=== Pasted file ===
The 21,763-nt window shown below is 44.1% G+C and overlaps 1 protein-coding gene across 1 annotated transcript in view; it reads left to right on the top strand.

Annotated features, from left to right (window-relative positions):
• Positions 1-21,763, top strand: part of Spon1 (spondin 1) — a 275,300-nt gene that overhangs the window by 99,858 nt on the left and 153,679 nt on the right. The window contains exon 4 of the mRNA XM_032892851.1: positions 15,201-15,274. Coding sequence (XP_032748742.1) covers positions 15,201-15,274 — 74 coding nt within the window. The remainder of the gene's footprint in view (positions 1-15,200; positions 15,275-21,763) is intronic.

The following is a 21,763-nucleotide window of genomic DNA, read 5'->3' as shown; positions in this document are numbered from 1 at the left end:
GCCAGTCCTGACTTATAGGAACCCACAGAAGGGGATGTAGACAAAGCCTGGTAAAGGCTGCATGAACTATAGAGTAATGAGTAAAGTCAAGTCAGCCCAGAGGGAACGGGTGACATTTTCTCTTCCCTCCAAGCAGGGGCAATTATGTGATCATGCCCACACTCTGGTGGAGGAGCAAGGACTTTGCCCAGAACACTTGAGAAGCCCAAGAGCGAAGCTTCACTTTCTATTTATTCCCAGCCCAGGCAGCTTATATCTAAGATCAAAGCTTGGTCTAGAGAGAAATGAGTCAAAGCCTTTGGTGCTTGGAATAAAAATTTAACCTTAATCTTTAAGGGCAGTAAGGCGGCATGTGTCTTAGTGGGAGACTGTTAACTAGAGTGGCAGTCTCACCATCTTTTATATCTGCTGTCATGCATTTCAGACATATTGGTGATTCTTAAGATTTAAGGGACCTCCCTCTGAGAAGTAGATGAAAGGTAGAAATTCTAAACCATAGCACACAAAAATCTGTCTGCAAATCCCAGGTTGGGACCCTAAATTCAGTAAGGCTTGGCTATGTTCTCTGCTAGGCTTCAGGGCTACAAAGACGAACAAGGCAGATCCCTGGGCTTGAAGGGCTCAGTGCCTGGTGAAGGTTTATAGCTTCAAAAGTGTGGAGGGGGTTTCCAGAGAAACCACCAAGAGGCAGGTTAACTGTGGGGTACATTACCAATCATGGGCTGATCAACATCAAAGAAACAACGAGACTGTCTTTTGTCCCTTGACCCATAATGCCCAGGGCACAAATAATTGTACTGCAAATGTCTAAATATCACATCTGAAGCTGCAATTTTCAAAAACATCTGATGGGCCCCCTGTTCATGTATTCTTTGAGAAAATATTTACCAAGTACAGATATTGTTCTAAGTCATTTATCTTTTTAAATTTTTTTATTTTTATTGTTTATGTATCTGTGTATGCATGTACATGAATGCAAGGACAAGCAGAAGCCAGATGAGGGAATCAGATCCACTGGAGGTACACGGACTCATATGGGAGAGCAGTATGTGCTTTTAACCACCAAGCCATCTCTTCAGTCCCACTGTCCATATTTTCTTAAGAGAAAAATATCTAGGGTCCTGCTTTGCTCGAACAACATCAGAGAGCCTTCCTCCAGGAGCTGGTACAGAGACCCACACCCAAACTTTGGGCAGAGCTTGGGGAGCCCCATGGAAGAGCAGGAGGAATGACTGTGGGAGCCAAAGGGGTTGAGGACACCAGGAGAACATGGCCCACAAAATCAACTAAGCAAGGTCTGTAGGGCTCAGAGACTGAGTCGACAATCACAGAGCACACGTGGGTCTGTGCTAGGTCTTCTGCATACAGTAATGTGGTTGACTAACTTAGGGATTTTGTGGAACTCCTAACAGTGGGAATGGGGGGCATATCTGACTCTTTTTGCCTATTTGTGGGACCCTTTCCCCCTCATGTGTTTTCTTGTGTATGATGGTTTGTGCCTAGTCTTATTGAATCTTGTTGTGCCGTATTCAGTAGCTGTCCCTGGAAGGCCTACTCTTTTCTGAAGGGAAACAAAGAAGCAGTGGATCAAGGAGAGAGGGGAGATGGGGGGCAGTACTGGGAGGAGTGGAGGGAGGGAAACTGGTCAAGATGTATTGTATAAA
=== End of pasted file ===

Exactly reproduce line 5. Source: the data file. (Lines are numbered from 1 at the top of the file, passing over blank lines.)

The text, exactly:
GCCAGTCCTGACTTATAGGAACCCACAGAAGGGGATGTAGACAAAGCCTGGTAAAGGCTGCATGAACTATAGAGTAATGAGTAAAGTCAAGTCAGCCCAGAGGGAACGGGTGACATTTTCTCTTCCCTCCAAGCAGGGGCAATTATGTGATCATGCCCACACTCTGGTGGAGGAGCAAGGACTTTGCCCAGAACACTTGAGAAGCCCAAGAGCGAAGCTTCACTTTCTATTTATTCCCAGCCCAGGCAGCTTATATCTAAGATCAAAGCTTGGTCTAGAGAGAAATGAGTCAAAGCCTTTGGTGCTTGGAATAAAAATTTAACCTTAATCTTTAAGGGCAGTAAGGCGGCATGTGTCTTAGTGGGAGACTGTTAACTAGAGTGGCAGTCTCACCATCTTTTATATCTGCTGTCATGCATTTCAGACATATTGGTGATTCTTAAGATTTAAGGGACCTCCCTCTGAGAAGTAGATGAAAGGTAGAAATTCTAAACCATAGCACACAAAAATCTGTCTGCAAATCCCAGGTTGGGACCCTAAATTCAGTAAGGCTTGGCTATGTTCTCTGCTAGGCTTCAGGGCTACAAAGACGAACAAGGCAGATCCCTGGGCTTGAAGGGCTCAGTGCCTGGTGAAGGTTTATAGCTTCAAAAGTGTGGAGGGGGTTTCCAGAGAAACCACCAAGAGGCAGGTTAACTGTGGGGTACATTACCAATCATGGGCTGATCAACATCAAAGAAACAACGAGACTGTCTTTTGTCCCTTGACCCATAATGCCCAGGGCACAAATAATTGTACTGCAAATGTCTAAATATCACATCTGAAGCTGCAATTTTCAAAAACATCTGATGGGCCCCCTGTTCATGTATTCTTTGAGAAAATATTTACCAAGTACAGATATTGTTCTAAGTCATTTATCTTTTTAAATTTTTTTATTTTTATTGTTTATGTATCTGTGTATGCATGTACATGAATGCAAGGACAAGCAGAAGCCAGATGAGGGAATCAGATCCACTGGAGGTACACGGACTCATATGGGAGAGCAGTATGTGCTTTTAACCACCAAGCCATCTCTTCAGTCCCACTGTCCATATTTTCTTAAGAGAAAAATATCTAGGGTCCTGCTTTGCTCGAACAACATCAGAGAGCCTTCCTCCAGGAGCTGGTACAGAGACCCACACCCAAACTTTGGGCAGAGCTTGGGGAGCCCCATGGAAGAGCAGGAGGAATGACTGTGGGAGCCAAAGGGGTTGAGGACACCAGGAGAACATGGCCCACAAAATCAACTAAGCAAGGTCTGTAGGGCTCAGAGACTGAGTCGACAATCACAGAGCACACGTGGGTCTGTGCTAGGTCTTCTGCATACAGTAATGTGGTTGACTAACTTAGGGATTTTGTGGAACTCCTAACAGTGGGAATGGGGGGCATATCTGACTCTTTTTGCCTATTTGTGGGACCCTTTCCCCCTCATGTGTTTTCTTGTGTATGATGGTTTGTGCCTAGTCTTATTGAATCTTGTTGTGCCGTATTCAGTAGCTGTCCCTGGAAGGCCTACTCTTTTCTGAAGGGAAACAAAGAAGCAGTGGATCAAGGAGAGAGGGGAGATGGGGGGCAGTACTGGGAGGAGTGGAGGGAGGGAAACTGGTCAAGATGTATTGTATAAA